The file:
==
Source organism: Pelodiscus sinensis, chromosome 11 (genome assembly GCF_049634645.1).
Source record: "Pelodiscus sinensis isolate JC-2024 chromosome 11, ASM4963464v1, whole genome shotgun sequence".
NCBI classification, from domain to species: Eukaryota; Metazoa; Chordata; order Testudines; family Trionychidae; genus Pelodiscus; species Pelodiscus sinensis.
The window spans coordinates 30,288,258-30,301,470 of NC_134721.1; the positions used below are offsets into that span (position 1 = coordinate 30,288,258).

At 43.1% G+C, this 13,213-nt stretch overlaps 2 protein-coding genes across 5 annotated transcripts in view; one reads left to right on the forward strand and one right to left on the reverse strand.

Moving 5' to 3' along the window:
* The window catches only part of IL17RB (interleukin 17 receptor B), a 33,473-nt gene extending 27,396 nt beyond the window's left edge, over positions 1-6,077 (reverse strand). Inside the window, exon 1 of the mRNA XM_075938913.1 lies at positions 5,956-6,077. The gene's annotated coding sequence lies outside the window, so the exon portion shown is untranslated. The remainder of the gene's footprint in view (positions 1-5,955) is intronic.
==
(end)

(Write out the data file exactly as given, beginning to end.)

Source organism: Pelodiscus sinensis, chromosome 11 (genome assembly GCF_049634645.1).
Source record: "Pelodiscus sinensis isolate JC-2024 chromosome 11, ASM4963464v1, whole genome shotgun sequence".
NCBI classification, from domain to species: Eukaryota; Metazoa; Chordata; order Testudines; family Trionychidae; genus Pelodiscus; species Pelodiscus sinensis.
The window spans coordinates 30,288,258-30,301,470 of NC_134721.1; the positions used below are offsets into that span (position 1 = coordinate 30,288,258).

At 43.1% G+C, this 13,213-nt stretch overlaps 2 protein-coding genes across 5 annotated transcripts in view; one reads left to right on the forward strand and one right to left on the reverse strand.

Moving 5' to 3' along the window:
* The window catches only part of IL17RB (interleukin 17 receptor B), a 33,473-nt gene extending 27,396 nt beyond the window's left edge, over positions 1-6,077 (reverse strand). Inside the window, exon 1 of the mRNA XM_075938913.1 lies at positions 5,956-6,077. The gene's annotated coding sequence lies outside the window, so the exon portion shown is untranslated. The remainder of the gene's footprint in view (positions 1-5,955) is intronic.